What made Superstorm Sandy different?
In late October 2012, Sandy originated as a typical hurricane in the Caribbean Sea. The turbulent storm churned northward along the Eastern Seaboard, where it collided with a cold front and grew immensely, with a gale-force wind field more than 1,150 miles in diameter. As it merged with the cold-weather system, the trough of low pressure pulled the hybrid “Frankenstorm” sharply westward, straight into the densely populated mid-Atlantic coast.
Will New Jersey experience more storms like Sandy?
To many, Superstorm Sandy was an unprecedented and rare storm that was the result of a combination of unique weather conditions. However, the unfortunate reality is that there likely will be more and more novel extreme weather events, like torrential rains experienced in the summer of 2021, in New Jersey’s future as we continue to experience the effects of climate change. Even with aggressive emissions reductions, the impacts of climate change and their secondary effects will worsen in the years ahead due to the greenhouse gases already in the atmosphere.
Multiple scientific studies, collected in the New Jersey Scientific Report on Climate Change and including the New Jersey 2021 Rainfall Studies, show that temperatures are increasing, sea levels are rising, and extreme weather is becoming more frequent and intense. Combating climate change will require parallel efforts to curb emissions and build resilience into New Jersey’s natural and built environments.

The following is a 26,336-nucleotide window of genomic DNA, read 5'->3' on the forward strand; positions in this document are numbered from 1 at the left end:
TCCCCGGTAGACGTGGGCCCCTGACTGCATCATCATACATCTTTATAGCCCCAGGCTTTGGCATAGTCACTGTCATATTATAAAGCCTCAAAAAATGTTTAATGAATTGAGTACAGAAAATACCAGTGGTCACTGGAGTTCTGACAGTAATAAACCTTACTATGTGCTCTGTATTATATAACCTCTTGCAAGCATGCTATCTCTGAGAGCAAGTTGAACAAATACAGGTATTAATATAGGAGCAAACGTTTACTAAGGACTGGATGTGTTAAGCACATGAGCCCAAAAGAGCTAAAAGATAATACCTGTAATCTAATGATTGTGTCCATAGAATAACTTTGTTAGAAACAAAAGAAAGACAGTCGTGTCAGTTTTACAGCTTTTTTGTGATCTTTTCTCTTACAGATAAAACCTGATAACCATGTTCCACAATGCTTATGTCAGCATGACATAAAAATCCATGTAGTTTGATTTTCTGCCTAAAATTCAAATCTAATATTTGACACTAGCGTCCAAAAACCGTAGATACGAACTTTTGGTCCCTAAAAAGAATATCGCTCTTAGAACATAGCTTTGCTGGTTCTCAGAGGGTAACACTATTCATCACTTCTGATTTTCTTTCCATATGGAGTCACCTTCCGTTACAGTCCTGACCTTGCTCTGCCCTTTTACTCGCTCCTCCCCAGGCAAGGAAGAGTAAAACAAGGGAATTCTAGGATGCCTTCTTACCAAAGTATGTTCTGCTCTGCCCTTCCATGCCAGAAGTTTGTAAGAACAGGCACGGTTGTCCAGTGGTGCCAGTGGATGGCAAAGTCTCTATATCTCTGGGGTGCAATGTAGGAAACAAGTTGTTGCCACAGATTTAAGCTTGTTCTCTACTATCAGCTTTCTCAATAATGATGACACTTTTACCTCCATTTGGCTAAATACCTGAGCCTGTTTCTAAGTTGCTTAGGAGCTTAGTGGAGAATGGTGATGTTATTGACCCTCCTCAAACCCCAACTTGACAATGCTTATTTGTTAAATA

Temperatures are climbing
- Average annual temperatures in New Jersey have increased by 3.5° F since 1895
- Historically unprecedented warming is projected for the 21st century, with average annual temperatures in New Jersey increasing by 4.1° F to 5.7° F by 2050.
Sea-level rise is accelerating
- It is extremely likely Atlantic City will experience “sunny day flooding” 95 days a year, with a 50% chance that it will experience 355 days a year, by 2100 (under a moderate emission scenario)
- Sea level is expected to increase between 3.3 and 5.1 feet by the end of the century under a moderate emission scenario.
Extreme Precipitation is increasing
- Precipitation is already 2.5% to 10% higher. The precipitation expectations that presently guide state policy, planning and development criteria, and which rely upon data obtained through 1999, do not accurately reflect current precipitation intensity conditions. Extreme precipitation amounts are 2.5% higher now than the 1999 data suggests, and some parts of the state have seen a 10% increase above the outdated data.
- Precipitation is likely to increase by more than 20% from the 1999 baseline by 2100, and projected changes will be greater in the northern part of the state than in the southern and coastal areas, with projections for some northwestern counties seeing the greatest increase, some by as much as 50%.
How climate change affects us1 :
- Increased heat-related illness
- Degraded air quality
- Spread of vector-borne disease
- Storm-related injury and death
- Damage to infrastructure
- Damage to homes and businesses
- Economic disruption
- Potential decrease in agricultural yields
- Greater wildfire risk
- Habitat loss
- More short-term droughts
- Freshwater salinization